But China's Great Firewall -- a massive Internet surveillance and content control system -- has, in many respects, been an unparalleled success.
And now, some fear, the model is going global.
"If you are sitting in Beijing, what's the problem?" asks Bill Bishop, China watcher and author of the Sinocism China newsletter in the latest episode of "On China."
"You are still in power, you have 650 million Internet users, you have billions of dollars of economic value going to the Internet everyday, you've used the Internet to increase government transparency, investors love us and they can't throw enough money at our companies that have more than half a trillion dollars in market capitalization," says Bishop.
Internet with Chinese characteristics
Soon after China tip-toed onto the Internet in the late 1980s, it laid down the foundation of the Great Firewall but critics asserted that an Internet with Chinese characteristics would be no Internet at all.
During a high-profile media tour in Beijing in 1999, MIT Media Lab founder and technology pundit Nicholas Negroponte declared
that a "healthy disrespect for authority" was required for any successful Internet industry.
A year later, then-U.S. President Bill Clinton announced
that "liberty will spread by cell phone and cable modem" and that any attempt to control the Internet in China would be "like trying to nail Jell-O to the wall."
Well folks, it's now 2015 and China has done the impossible.
It's nailed the Jell-O. China has proven it can have its Great Firewall and enjoy great prosperity too.
Lokman Tsui, associate professor at the Chinese University of Hong Kong and former head of free expression at Google Asia-Pacific, says that most Chinese are happy with the status quo.
"Their lives have noticeably improved," he says. "The model has worked so far."
Home court advantage
Currently home to the world's largest Internet market, China is also home to some of the world's most valuable Internet companies
including e-commerce giant Alibaba and Tencent, now estimated to be worth $66.1 billion.
The government has fostered the development of the Internet by offering incentives for local entrepreneurs while building walls to keep big Western rivals out.
The ban on Western social media sites like YouTube and Facebook has also given home court advantage to China's own Internet stars like Youku and WeChat.
And contrary to Negroponte's declaration, respecting the strict rules that govern China's Internet has not gotten in the way of innovation
as Chinese tech developers reinterpret existing business models and build out new mobile apps.
"I haven't really come across anybody who would say that yes, because we don't have a free Internet, therefore we can't innovate," says Bishop.
"From Beijing's perspective, there's this fear that if we open up the Internet then it will be chaos.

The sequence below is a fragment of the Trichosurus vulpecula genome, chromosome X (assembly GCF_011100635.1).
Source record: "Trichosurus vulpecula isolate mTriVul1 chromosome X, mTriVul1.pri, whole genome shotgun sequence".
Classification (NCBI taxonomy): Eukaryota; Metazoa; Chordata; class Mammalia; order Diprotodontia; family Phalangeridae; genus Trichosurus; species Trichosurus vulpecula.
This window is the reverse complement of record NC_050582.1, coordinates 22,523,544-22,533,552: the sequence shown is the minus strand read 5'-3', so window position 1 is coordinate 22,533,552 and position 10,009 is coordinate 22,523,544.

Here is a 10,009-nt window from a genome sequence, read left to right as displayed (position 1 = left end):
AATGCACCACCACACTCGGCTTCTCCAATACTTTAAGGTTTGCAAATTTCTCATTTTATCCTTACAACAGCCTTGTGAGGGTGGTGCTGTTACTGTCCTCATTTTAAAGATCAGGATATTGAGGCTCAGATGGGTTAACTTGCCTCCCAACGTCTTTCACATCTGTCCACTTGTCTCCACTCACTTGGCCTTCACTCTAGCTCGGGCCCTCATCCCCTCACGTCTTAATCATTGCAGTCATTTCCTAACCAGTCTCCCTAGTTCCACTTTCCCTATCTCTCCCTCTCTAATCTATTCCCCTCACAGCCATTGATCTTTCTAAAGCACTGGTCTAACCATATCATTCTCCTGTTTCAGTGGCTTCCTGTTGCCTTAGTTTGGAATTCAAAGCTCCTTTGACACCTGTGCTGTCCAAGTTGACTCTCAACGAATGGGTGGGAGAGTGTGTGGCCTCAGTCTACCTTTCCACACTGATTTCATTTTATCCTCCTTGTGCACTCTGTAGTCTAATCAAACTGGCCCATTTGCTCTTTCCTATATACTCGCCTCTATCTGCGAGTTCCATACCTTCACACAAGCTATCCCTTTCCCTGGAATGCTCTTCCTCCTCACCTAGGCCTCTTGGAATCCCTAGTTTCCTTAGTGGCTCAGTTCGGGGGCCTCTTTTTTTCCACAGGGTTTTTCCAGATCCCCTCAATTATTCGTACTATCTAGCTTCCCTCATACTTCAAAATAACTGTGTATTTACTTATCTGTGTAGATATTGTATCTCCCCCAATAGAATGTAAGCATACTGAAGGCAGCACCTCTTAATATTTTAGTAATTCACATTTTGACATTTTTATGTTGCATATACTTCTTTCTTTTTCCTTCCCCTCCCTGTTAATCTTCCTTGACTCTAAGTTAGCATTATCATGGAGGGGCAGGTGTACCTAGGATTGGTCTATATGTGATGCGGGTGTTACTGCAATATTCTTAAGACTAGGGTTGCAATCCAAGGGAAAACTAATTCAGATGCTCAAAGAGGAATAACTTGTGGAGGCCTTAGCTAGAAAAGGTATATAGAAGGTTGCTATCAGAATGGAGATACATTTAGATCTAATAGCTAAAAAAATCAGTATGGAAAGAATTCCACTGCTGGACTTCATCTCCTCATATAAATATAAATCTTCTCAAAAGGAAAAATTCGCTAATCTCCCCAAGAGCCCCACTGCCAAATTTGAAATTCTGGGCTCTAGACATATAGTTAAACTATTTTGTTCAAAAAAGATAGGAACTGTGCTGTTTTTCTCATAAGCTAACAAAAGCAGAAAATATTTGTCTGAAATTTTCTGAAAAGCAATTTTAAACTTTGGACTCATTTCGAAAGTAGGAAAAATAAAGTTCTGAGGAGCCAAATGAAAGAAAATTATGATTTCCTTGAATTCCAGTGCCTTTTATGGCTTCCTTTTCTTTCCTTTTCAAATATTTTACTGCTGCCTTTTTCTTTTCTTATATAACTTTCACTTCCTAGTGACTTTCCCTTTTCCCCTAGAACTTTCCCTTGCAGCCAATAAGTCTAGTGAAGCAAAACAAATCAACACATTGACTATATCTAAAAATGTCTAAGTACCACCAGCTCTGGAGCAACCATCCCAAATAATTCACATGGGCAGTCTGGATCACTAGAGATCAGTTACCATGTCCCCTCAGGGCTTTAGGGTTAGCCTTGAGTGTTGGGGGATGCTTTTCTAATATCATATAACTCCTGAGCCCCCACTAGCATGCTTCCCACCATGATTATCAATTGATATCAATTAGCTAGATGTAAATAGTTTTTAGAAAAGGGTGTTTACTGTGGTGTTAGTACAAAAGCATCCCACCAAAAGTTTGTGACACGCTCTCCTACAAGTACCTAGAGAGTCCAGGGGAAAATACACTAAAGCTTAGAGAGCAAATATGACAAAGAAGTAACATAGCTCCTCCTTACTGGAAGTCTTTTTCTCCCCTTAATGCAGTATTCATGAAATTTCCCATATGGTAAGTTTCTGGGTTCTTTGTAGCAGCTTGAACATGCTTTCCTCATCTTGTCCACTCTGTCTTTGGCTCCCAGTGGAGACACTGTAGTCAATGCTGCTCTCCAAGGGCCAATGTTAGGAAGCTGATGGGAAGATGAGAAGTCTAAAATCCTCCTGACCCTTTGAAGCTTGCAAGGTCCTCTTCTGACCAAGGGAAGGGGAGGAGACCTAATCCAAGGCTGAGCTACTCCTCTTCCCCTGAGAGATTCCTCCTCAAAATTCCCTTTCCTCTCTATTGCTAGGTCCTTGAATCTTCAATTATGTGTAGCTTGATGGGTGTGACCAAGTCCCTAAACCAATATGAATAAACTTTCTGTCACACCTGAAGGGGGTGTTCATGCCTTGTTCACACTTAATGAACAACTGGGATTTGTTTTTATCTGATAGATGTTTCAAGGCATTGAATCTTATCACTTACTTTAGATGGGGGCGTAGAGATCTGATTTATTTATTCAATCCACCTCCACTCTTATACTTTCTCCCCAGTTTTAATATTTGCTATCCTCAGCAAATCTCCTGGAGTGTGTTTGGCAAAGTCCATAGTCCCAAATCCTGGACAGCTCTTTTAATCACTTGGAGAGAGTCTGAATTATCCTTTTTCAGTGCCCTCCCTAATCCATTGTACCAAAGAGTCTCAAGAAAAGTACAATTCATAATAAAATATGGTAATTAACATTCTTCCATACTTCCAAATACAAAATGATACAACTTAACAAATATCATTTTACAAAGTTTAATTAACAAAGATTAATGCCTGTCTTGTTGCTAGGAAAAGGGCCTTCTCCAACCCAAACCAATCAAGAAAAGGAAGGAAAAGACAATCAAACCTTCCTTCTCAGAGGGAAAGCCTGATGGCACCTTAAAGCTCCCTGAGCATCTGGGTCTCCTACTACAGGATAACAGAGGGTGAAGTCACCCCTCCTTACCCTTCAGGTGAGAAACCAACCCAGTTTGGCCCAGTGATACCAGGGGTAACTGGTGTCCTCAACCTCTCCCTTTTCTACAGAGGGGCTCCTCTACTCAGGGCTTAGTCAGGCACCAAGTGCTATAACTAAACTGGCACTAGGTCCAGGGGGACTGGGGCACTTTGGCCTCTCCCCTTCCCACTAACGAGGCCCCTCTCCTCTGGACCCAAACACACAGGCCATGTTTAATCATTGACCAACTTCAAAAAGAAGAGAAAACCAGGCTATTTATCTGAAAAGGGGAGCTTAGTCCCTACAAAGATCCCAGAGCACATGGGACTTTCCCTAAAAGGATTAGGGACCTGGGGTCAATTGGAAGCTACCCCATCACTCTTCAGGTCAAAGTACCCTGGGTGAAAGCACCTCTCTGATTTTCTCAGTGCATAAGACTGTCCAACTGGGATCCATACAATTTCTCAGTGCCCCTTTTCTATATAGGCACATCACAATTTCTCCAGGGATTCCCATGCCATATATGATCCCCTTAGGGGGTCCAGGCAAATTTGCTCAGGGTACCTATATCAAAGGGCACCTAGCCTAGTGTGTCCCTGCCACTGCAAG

So if the cost is good-enough or almost-good-enough innovation... it seems like a pretty straight forward equation from the perspective of the policymakers."
And there are signs the Great Firewall is expanding its reach.
Last week, the Chinese and English news websites of Reuters news agency became inaccessible in China
, joining a number of foreign media destinations that are barred online in China.
There have been ways to get around it.
Through VPNs, or Virtual Private Networks, web users in China can access restricted content.
But in a recent crackdown
, the Chinese government is shutting down VPNs -- Beijing's latest move to shore up its cyber-authority.
"You can filter out keywords, you can filter by URL, you can block or poison DNS (domain name system), and increasingly now they identify VPNs," says Tsui.
"The problem is that it's decided on a national level by the government," he adds. "It's this attitude that 'father knows best.'"
And that "father" would be Lu Wei, the so-called Internet czar of China who was recently photographed smiling at Mark Zuckerberg's desk during a visit at Facebook's headquarters in California
"Lu Wei is really pushing this 'Internet sovereignty' model, where we can control the information, we can control the Internet within our borders and we will use our model," says Roseann Rife, the East Asia research director of Amnesty International.
"More than that, the Chinese authorities are pushing this as a model for the globe and they are going to get a lot of acceptance or buy-in from a lot of different countries."
Amnesty International fears the Great Firewall could become the next great export from China.
"It would be a very attractive model for instance for Russia, for Egypt, or for other states," Rife says.
"It would be obviously in China's interest for other people and other nation states to agree with them and their interpretation of Internet sovereignty."
And instead of backing away, Western onlookers may be nodding their heads in agreement. Last year, the U.S.-based LinkedIn decided to censor some content on its Chinese site.
And fear is mounting that Zuckerberg's recent charm offensive with Lu Wei reflects Facebook's desire to do whatever it takes to crack the China market.
So would global Internet users rise up against a Facebook that censors its posts and monitors its users to comply with local laws in China?
It's unlikely, says Bishop.
"I actually think most users don't care."
"At the end of the day, they're not going to give up Facebook because Facebook is operating differently in China."
A Facebook that fits the firewall, and fortune at the expense of freedom.
That is precisely China's vision of how the Internet should be.